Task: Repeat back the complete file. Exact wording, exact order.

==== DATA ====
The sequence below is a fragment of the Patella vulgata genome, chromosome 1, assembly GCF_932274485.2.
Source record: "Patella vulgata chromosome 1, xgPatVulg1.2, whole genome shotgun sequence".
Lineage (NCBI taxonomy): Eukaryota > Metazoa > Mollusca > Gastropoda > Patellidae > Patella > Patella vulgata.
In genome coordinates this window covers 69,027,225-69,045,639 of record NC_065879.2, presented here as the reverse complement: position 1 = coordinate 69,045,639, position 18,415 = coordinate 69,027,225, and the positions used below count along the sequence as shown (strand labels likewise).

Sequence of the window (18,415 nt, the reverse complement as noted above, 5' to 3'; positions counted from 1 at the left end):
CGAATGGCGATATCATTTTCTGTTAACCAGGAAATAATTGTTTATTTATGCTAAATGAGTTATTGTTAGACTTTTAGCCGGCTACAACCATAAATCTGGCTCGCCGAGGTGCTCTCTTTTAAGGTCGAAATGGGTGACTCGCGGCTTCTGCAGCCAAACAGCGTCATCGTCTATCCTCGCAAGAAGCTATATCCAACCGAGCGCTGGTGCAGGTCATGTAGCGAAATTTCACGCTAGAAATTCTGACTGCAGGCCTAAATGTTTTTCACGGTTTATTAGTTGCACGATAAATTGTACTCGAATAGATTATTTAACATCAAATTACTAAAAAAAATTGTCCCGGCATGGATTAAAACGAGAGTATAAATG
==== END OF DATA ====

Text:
The sequence below is a fragment of the Patella vulgata genome, chromosome 1, assembly GCF_932274485.2.
Source record: "Patella vulgata chromosome 1, xgPatVulg1.2, whole genome shotgun sequence".
Lineage (NCBI taxonomy): Eukaryota > Metazoa > Mollusca > Gastropoda > Patellidae > Patella > Patella vulgata.
In genome coordinates this window covers 69,027,225-69,045,639 of record NC_065879.2, presented here as the reverse complement: position 1 = coordinate 69,045,639, position 18,415 = coordinate 69,027,225, and the positions used below count along the sequence as shown (strand labels likewise).

Sequence of the window (18,415 nt, the reverse complement as noted above, 5' to 3'; positions counted from 1 at the left end):
CGAATGGCGATATCATTTTCTGTTAACCAGGAAATAATTGTTTATTTATGCTAAATGAGTTATTGTTAGACTTTTAGCCGGCTACAACCATAAATCTGGCTCGCCGAGGTGCTCTCTTTTAAGGTCGAAATGGGTGACTCGCGGCTTCTGCAGCCAAACAGCGTCATCGTCTATCCTCGCAAGAAGCTATATCCAACCGAGCGCTGGTGCAGGTCATGTAGCGAAATTTCACGCTAGAAATTCTGACTGCAGGCCTAAATGTTTTTCACGGTTTATTAGTTGCACGATAAATTGTACTCGAATAGATTATTTAACATCAAATTACTAAAAAAAATTGTCCCGGCATGGATTAAAACGAGAGTATAAATG